A Cook County prosecutor was fired Monday for allegedly giving false testimony in a case against a man charged with shooting a Chicago Police officer in 2012 — raising the possibility key evidence could be tossed out.
The mother of suspect Paris Sadler made a secret 30-minute audio recording of her interview with prosecutors the day after Officer Del Pearson was seriously wounded in a shooting on March 19, 2012, officials say. Pearson underwent more than five hours of surgery to save his life after a bullet severed an artery. He was chasing Sadler, who was suspected of violating a curfew, police said.
Assistant Cook County State’s Attorney Joseph Lattanzio — who took statements from witnesses after the shooting — was fired Monday. He is accused of lying recently on the witness stand about a written statement he took from Sadler’s mother on March 20, 2012.
Last month, Lattanzio testified in a pretrial hearing that he took only one written statement from Sadler’s mother without any corrections or edit marks. Contradicting him, Sadler’s mother Talaina Cureton testified that corrections were made to her statement.
At a news conference Monday, Cook County State’s Attorney Anita Alvarez said Cureton made a secret recording of her interview with Lattanzio.
The recording contains evidence that cross marks and other edits were made on the written statement she signed — despite Lattanzio’s testimony and the fact that the written statement presented to the court didn’t have any corrections, Alvarez said. She said her office became aware of the recording only a few weeks ago.
“We believe this assistant state’s attorney was not truthful in his testimony about the witness interview,” Alvarez said, adding, “As a prosecutor who has done this job now for 29 years, I’m appalled, I’m livid, I’m outraged by the actions of this particular assistant.”
Alvarez said she referred the allegations against Lattanzio to the Illinois attorney general’s office for possible prosecution and to the Illinois Attorney Registration and Disciplinary Commission for possible discipline.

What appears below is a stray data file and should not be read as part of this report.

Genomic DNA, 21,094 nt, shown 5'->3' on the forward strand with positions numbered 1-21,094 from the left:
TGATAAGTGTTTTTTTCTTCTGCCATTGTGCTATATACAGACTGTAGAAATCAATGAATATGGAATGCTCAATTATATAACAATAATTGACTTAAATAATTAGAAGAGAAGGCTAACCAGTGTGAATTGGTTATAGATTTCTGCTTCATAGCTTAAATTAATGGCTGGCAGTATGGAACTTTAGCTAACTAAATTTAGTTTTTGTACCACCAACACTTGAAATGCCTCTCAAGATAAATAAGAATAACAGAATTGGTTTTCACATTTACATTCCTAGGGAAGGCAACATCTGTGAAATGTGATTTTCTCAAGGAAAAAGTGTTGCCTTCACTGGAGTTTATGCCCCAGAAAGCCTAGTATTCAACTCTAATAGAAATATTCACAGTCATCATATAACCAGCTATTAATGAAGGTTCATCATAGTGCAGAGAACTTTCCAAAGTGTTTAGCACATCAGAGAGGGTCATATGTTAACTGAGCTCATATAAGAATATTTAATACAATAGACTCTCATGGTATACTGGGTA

Lattanzio could not be reached for comment. He was working in the state’s attorney’s felony review unit when he took Cureton’s statement in 2012, but recently he was working for the office’s gang prosecutions unit.
In a press release last year, Alvarez praised Lattanzio and a fellow prosecutor for their work in sending a man to prison for 35 years for shooting and paralyzing another man.
Alvarez said she hasn’t heard similar allegations against Lattanzio in any other cases he has been involved with, although her office is reviewing them, too.
It was an iPad concealed in Cureton’s purse in 2012 that led to Lattanzio’s downfall Monday.
The device recorded both audio and video during her interview with Lattanzio, but the only video images were of the ceiling in the interview room, officials say.
It would have been illegal for Cureton to record the interview secretly if she did so intentionally, Alvarez said, adding, ”We don’t know at this point if it was intentional or an accident.” But the issue is not whether the recording was made illegally, Alvarez said.
“It’s what he [Lattanzio] said under oath,” she said.
Sadler, 23, is charged with attempted murder. The underlying legal dispute in his case is whether police conducted an illegal search before they recovered a .38-caliber gun from his mother’s house. Police said the gun was linked to Pearson’s shooting through testing.
In her recent testimony, Cureton claimed she told Lattanzio in her 2012 interview that she had asked officers for a lawyer when they appeared at her door after the shooting, but the police disregarded her request and entered the home anyway.
Sadler’s defense attorneys have asked Judge Thaddeus Wilson to throw out the gun as evidence in the case because the search was allegedly unconstitutional.
As part of that pretrial motion, Lattanzio was called to the witness stand on Aug. 6 and testified that Cureton’s statement did not have any marks or edits — and also denied that she told him that she had asked for a lawyer before the search.
Alvarez acknowledged it’s possible that Wilson may toss out the gun evidence, but she said the case could still move forward with other evidence such as witness statements.
“That doesn’t mean that the entire case is in jeopardy,” she said.
Alvarez said she believes the allegations of perjury against a Cook County prosecutor are unprecedented, although she has brought charges against police for lying. In June, a Cook County grand jury indicted three Chicago Police officers and a Glenview officer on perjury charges for allegedly giving false testimony in a drug case. Dashboard video from a squad car allegedly contradicted their testimony.
“You have a duty, and you have an oath you have taken, and you cannot overstep the line,” Alvarez said.